If you can't convince your opponent to debate with you, just do the next best thing -- debate a cardboard cutout of him. That's what former Utah state Sen. Dan Liljenquist is doing in his campaign against Republican Sen. Orrin Hatch.
Liljenquist has been relentlessly pressuring Hatch for more debates. He even focused his first television ad on the matter. Hatch has agreed to just one radio debate.
Now, Liljenquist is upping the ante with his decision to debate a cardboard cutout of Hatch. The Provo Daily Herald:
Senate hopeful Dan Liljenquist intends to debate a cardboard cutout of Sen. Orrin Hatch, R-Utah, on Thursday night.
Liljenquist's campaign manager, Holly Richardson, confirmed to the Daily Herald on Monday that Liljenquist plans on holding a debate at the Sons of Utah Pioneers Museum in Salt Lake City on Thursday evening where he will debate the cardboard representation of Utah's senior senator.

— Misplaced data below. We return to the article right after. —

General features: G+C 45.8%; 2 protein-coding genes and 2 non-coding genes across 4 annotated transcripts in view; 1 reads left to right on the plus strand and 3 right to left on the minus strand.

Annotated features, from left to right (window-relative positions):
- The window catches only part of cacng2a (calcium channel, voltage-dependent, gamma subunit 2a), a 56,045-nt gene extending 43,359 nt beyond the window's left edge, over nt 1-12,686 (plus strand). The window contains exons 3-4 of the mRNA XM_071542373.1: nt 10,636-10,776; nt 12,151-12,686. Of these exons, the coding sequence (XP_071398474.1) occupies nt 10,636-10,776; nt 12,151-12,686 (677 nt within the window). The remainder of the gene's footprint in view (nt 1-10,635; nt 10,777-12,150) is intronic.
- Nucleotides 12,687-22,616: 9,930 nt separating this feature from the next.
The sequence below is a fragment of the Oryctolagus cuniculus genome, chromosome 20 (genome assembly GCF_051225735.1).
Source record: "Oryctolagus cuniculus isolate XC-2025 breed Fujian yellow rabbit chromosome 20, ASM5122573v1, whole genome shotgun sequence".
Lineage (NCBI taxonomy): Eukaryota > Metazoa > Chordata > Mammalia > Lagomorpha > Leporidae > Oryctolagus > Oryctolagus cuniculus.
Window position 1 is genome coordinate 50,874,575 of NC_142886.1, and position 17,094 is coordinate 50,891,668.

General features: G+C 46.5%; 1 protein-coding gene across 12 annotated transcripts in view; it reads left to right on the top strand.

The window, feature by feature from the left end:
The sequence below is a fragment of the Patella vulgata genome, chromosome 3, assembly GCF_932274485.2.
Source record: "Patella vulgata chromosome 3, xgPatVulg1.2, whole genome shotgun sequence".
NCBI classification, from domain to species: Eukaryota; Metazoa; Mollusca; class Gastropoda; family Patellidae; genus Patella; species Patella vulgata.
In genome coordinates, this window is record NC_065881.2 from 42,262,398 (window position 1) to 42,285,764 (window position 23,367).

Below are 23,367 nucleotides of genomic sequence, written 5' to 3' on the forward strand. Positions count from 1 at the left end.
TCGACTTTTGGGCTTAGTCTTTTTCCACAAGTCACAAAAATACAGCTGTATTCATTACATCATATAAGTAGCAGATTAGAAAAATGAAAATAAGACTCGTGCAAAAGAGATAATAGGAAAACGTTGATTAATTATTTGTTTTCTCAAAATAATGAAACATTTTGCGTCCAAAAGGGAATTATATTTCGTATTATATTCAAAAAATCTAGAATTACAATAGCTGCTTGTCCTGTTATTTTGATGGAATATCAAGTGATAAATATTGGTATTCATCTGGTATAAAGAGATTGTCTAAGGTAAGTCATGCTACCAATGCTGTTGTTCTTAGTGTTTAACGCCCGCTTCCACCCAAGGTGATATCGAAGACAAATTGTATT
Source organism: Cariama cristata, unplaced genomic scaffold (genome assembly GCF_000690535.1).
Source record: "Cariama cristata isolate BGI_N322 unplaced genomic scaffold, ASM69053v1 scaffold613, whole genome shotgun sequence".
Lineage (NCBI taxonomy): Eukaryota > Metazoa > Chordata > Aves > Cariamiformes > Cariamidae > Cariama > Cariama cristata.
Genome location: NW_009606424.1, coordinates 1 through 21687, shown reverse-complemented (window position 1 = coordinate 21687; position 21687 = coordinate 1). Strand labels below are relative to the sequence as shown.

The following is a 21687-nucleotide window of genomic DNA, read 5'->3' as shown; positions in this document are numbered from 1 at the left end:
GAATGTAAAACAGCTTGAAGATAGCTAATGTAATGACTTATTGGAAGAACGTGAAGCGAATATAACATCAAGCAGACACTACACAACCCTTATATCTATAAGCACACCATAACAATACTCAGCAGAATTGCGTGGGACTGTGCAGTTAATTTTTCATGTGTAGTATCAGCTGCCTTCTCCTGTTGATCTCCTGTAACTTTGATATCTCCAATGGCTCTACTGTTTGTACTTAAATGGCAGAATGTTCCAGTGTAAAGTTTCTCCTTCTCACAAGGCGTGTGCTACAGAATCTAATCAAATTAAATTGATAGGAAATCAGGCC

"We are going to have a large TV screen there and play Sen. Hatch's answers," said Richardson, noting that Hatch's voice will still be heard at the debate.
Richardson claimed the move is not new to Utah politics as she said Hatch also held debates against cardboard cutouts of his primary opponent when he ran for the Senate in 1976. Richardson stated that Hatch said at his cardboard debate that his opponent seemed like he had decided he doesn't have to run a race. She called Hatch's past statement ironic.
Hatch's campaign manager Dave Hansen called the Thursday night debate a gimmick by the Liljenquist team to try to drum up press coverage for their candidate.
Liljenquist isn't the only one frustrated with Hatch's posture. Some of the state's largest newspapers have run editorials urging Hatch to debate his challenger in a televised setting. Hatch's campaign says that he only has time for the one radio debate because of his responsibilities in Washington.